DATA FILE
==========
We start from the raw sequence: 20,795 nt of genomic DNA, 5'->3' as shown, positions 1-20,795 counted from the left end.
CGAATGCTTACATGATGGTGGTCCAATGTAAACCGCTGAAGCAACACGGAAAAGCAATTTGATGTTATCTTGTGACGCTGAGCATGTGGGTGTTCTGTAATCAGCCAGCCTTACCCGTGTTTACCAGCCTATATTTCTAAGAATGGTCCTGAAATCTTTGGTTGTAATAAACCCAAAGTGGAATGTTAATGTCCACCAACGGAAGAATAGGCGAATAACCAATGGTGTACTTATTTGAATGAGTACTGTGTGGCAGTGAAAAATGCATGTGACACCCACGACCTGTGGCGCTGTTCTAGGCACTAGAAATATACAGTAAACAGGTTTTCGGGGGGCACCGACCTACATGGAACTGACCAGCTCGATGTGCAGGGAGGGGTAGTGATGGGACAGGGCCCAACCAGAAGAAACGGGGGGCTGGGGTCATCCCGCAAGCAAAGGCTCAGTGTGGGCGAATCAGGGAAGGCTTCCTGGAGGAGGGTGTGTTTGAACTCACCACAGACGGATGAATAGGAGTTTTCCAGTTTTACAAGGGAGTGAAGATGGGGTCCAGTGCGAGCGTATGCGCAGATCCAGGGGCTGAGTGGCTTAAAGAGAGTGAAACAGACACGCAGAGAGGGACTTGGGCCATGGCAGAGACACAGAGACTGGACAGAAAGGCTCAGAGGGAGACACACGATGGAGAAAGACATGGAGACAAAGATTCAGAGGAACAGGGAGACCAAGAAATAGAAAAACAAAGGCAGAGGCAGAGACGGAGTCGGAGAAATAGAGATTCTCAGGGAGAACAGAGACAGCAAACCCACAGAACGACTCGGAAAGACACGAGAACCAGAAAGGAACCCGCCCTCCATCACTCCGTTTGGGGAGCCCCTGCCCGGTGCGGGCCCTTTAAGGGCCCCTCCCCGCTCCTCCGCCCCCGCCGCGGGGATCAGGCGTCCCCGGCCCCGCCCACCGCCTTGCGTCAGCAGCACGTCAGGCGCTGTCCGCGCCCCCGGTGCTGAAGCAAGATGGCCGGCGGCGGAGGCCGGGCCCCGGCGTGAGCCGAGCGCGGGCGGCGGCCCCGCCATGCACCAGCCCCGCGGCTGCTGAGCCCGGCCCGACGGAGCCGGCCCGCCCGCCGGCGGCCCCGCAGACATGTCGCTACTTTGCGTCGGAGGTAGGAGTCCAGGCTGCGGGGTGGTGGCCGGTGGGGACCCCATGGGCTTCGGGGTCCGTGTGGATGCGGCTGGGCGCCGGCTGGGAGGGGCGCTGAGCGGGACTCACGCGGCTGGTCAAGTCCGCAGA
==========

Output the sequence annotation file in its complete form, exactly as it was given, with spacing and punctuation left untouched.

We start from the raw sequence: 20,795 nt of genomic DNA, 5'->3' as shown, positions 1-20,795 counted from the left end.
CGAATGCTTACATGATGGTGGTCCAATGTAAACCGCTGAAGCAACACGGAAAAGCAATTTGATGTTATCTTGTGACGCTGAGCATGTGGGTGTTCTGTAATCAGCCAGCCTTACCCGTGTTTACCAGCCTATATTTCTAAGAATGGTCCTGAAATCTTTGGTTGTAATAAACCCAAAGTGGAATGTTAATGTCCACCAACGGAAGAATAGGCGAATAACCAATGGTGTACTTATTTGAATGAGTACTGTGTGGCAGTGAAAAATGCATGTGACACCCACGACCTGTGGCGCTGTTCTAGGCACTAGAAATATACAGTAAACAGGTTTTCGGGGGGCACCGACCTACATGGAACTGACCAGCTCGATGTGCAGGGAGGGGTAGTGATGGGACAGGGCCCAACCAGAAGAAACGGGGGGCTGGGGTCATCCCGCAAGCAAAGGCTCAGTGTGGGCGAATCAGGGAAGGCTTCCTGGAGGAGGGTGTGTTTGAACTCACCACAGACGGATGAATAGGAGTTTTCCAGTTTTACAAGGGAGTGAAGATGGGGTCCAGTGCGAGCGTATGCGCAGATCCAGGGGCTGAGTGGCTTAAAGAGAGTGAAACAGACACGCAGAGAGGGACTTGGGCCATGGCAGAGACACAGAGACTGGACAGAAAGGCTCAGAGGGAGACACACGATGGAGAAAGACATGGAGACAAAGATTCAGAGGAACAGGGAGACCAAGAAATAGAAAAACAAAGGCAGAGGCAGAGACGGAGTCGGAGAAATAGAGATTCTCAGGGAGAACAGAGACAGCAAACCCACAGAACGACTCGGAAAGACACGAGAACCAGAAAGGAACCCGCCCTCCATCACTCCGTTTGGGGAGCCCCTGCCCGGTGCGGGCCCTTTAAGGGCCCCTCCCCGCTCCTCCGCCCCCGCCGCGGGGATCAGGCGTCCCCGGCCCCGCCCACCGCCTTGCGTCAGCAGCACGTCAGGCGCTGTCCGCGCCCCCGGTGCTGAAGCAAGATGGCCGGCGGCGGAGGCCGGGCCCCGGCGTGAGCCGAGCGCGGGCGGCGGCCCCGCCATGCACCAGCCCCGCGGCTGCTGAGCCCGGCCCGACGGAGCCGGCCCGCCCGCCGGCGGCCCCGCAGACATGTCGCTACTTTGCGTCGGAGGTAGGAGTCCAGGCTGCGGGGTGGTGGCCGGTGGGGACCCCATGGGCTTCGGGGTCCGTGTGGATGCGGCTGGGCGCCGGCTGGGAGGGGCGCTGAGCGGGACTCACGCGGCTGGTCAAGTCCGCAGA